Onion Compound, ONA, May Help Fight Ovarian Cancer – Study

Health benefits of consuming onions are plenty, thanks to an abundance of vitamins, minerals, and antioxidants naturally present in this pungent vegetable. While many of you already know that onions can make your immunity stronger, regulate your blood sugar, as well as reduce inflammation and heal infections, did you know that onions can help fight ovarian cancer?

You read it right! A natural compound isolated from onions, called onionin A, or ONA, has several anti-ovarian cancer properties, a new study has claimed.

Researchers from Kumamoto University in Japan conducted the study to look into the effects of ONA on epithelial ovarian cancer (EOC), which is pronounced as the most common type of ovarian cancer by the World Health Organization (WHO). The research team cited the Geneva-based health agency’s 2014 review of cancer medicines which shows EOC has a five-year survival rate of about 40 percent.

Since a majority of EOC patients, about 80 percent, experience a relapse after their initial treatment with chemotherapy, a more effective treatment is needed to fight the disease.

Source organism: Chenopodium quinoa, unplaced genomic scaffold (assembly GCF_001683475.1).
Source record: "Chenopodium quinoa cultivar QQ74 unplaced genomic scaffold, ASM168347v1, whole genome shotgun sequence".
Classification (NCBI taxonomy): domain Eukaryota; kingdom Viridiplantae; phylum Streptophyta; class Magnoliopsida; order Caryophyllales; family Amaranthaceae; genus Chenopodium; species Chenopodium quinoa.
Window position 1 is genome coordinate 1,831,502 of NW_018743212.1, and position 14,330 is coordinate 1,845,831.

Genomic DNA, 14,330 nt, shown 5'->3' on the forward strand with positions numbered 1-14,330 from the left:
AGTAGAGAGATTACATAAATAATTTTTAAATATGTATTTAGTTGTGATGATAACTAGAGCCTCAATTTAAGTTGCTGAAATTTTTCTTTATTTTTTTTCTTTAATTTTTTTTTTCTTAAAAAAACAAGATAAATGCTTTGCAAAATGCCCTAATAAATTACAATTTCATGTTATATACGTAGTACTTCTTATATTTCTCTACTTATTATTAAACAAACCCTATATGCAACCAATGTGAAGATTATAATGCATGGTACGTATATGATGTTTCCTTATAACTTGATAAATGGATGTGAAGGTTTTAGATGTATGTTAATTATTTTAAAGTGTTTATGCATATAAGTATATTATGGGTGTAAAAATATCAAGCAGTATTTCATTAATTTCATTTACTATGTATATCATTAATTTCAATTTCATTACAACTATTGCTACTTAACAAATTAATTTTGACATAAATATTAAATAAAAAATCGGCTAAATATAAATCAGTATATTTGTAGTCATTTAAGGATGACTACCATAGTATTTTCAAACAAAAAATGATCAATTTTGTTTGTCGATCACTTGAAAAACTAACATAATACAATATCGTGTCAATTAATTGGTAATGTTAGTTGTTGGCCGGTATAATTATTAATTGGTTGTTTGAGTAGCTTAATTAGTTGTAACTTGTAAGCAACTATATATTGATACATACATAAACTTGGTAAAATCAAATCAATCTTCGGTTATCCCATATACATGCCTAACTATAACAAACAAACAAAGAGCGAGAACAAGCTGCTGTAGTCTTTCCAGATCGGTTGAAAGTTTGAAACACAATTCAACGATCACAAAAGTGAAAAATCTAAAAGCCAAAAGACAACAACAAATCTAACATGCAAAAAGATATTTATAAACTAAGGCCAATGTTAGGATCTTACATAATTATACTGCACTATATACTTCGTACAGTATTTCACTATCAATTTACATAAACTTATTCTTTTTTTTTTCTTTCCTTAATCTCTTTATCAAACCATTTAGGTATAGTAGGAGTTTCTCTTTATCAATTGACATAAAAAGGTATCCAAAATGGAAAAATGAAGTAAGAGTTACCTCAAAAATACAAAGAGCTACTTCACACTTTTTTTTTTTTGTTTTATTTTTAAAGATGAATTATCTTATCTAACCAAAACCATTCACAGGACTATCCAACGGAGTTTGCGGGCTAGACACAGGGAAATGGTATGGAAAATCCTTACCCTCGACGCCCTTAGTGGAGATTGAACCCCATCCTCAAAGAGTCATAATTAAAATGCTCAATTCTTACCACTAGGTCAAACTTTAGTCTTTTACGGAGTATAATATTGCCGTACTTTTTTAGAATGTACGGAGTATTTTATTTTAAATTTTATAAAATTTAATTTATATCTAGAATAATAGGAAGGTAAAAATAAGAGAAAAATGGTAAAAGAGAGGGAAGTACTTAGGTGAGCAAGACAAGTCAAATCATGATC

The team studies the ONA’s effects on a preclinical model of EOC both in vivo and in vitro.

The team’s in vitro experiments demonstrated that EOCs, which usually go under rapid proliferation in the presence of pro-tumour M2 macrophages, showed inhibited growth after being introduced to the ONA.

The researchers suspect, this happened due to ONA influence on Signal transducer and activator of transcription 3 or STAT3, a transcription factor known to play a key role in both M2 polarisation and cancer cell proliferation.

They also discovered that ONA inhibited pro-tumor activities of myeloid-derived suppressor cells (MDSC), which are linked with the suppression of the anti-tumor immune response of host lymphocytes.

Furthermore, ONA found to enhance anti-cancer drugs’ effects by strengthening their anti-proliferation ability.

In further experiments, the same group of researchers investigated the effects of orally administered ONA on an ovarian cancer mouse model. They found that the mice had longer lifespans and showed inhibited ovarian cancer tumor development.

“We found that ONA reduced the extent of ovarian cancer cell proliferation induced by co-culture with human macrophages. In addition, we found that ONA directly suppressed cancer cell proliferation.
Thus, ONA is considered useful for the additional treatment of patients with ovarian cancer owing to its suppression of the pro-tumor activation of [tumor-associated macrophages] and direct cytotoxicity against cancer cells,” said the study authors.

No side effects were observed by the investigators in animals, and they assert with a little more testing, an oral ONA supplement could help ovarian cancer patients fight the disease.